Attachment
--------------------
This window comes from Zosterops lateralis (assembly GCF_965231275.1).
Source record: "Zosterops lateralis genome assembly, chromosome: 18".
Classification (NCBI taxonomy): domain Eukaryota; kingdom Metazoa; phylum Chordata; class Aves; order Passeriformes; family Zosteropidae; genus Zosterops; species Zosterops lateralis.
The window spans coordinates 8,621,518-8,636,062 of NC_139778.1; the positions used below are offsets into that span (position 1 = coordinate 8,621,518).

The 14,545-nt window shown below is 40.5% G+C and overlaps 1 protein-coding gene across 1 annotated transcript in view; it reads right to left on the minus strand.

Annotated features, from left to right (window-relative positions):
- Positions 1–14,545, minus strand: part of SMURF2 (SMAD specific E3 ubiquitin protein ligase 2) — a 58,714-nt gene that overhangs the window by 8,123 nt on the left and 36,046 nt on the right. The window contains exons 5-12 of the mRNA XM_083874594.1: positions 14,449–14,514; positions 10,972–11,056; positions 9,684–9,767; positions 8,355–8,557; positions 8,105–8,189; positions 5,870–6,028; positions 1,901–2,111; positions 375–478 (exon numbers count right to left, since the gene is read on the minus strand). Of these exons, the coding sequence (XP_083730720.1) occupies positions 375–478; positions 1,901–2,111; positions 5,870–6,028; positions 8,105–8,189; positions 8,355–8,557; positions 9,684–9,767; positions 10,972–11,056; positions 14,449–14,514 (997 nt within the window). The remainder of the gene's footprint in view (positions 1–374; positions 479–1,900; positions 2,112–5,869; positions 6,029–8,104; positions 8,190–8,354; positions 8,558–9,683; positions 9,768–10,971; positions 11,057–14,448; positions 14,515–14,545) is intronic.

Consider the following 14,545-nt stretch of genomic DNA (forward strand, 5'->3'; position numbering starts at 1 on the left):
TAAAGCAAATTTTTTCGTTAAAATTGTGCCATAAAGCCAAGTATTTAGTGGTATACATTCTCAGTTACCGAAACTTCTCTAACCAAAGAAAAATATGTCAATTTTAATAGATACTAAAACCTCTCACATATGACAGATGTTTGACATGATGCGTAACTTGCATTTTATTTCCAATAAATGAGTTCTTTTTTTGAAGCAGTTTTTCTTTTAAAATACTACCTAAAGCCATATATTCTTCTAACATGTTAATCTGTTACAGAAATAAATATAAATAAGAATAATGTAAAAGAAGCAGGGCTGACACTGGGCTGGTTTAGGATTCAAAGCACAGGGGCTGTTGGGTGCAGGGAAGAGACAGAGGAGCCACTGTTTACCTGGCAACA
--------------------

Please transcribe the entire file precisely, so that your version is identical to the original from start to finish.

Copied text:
This window comes from Zosterops lateralis (assembly GCF_965231275.1).
Source record: "Zosterops lateralis genome assembly, chromosome: 18".
Classification (NCBI taxonomy): domain Eukaryota; kingdom Metazoa; phylum Chordata; class Aves; order Passeriformes; family Zosteropidae; genus Zosterops; species Zosterops lateralis.
The window spans coordinates 8,621,518-8,636,062 of NC_139778.1; the positions used below are offsets into that span (position 1 = coordinate 8,621,518).

The 14,545-nt window shown below is 40.5% G+C and overlaps 1 protein-coding gene across 1 annotated transcript in view; it reads right to left on the minus strand.

Annotated features, from left to right (window-relative positions):
- Positions 1–14,545, minus strand: part of SMURF2 (SMAD specific E3 ubiquitin protein ligase 2) — a 58,714-nt gene that overhangs the window by 8,123 nt on the left and 36,046 nt on the right. The window contains exons 5-12 of the mRNA XM_083874594.1: positions 14,449–14,514; positions 10,972–11,056; positions 9,684–9,767; positions 8,355–8,557; positions 8,105–8,189; positions 5,870–6,028; positions 1,901–2,111; positions 375–478 (exon numbers count right to left, since the gene is read on the minus strand). Of these exons, the coding sequence (XP_083730720.1) occupies positions 375–478; positions 1,901–2,111; positions 5,870–6,028; positions 8,105–8,189; positions 8,355–8,557; positions 9,684–9,767; positions 10,972–11,056; positions 14,449–14,514 (997 nt within the window). The remainder of the gene's footprint in view (positions 1–374; positions 479–1,900; positions 2,112–5,869; positions 6,029–8,104; positions 8,190–8,354; positions 8,558–9,683; positions 9,768–10,971; positions 11,057–14,448; positions 14,515–14,545) is intronic.

Consider the following 14,545-nt stretch of genomic DNA (forward strand, 5'->3'; position numbering starts at 1 on the left):
TAAAGCAAATTTTTTCGTTAAAATTGTGCCATAAAGCCAAGTATTTAGTGGTATACATTCTCAGTTACCGAAACTTCTCTAACCAAAGAAAAATATGTCAATTTTAATAGATACTAAAACCTCTCACATATGACAGATGTTTGACATGATGCGTAACTTGCATTTTATTTCCAATAAATGAGTTCTTTTTTTGAAGCAGTTTTTCTTTTAAAATACTACCTAAAGCCATATATTCTTCTAACATGTTAATCTGTTACAGAAATAAATATAAATAAGAATAATGTAAAAGAAGCAGGGCTGACACTGGGCTGGTTTAGGATTCAAAGCACAGGGGCTGTTGGGTGCAGGGAAGAGACAGAGGAGCCACTGTTTACCTGGCAACA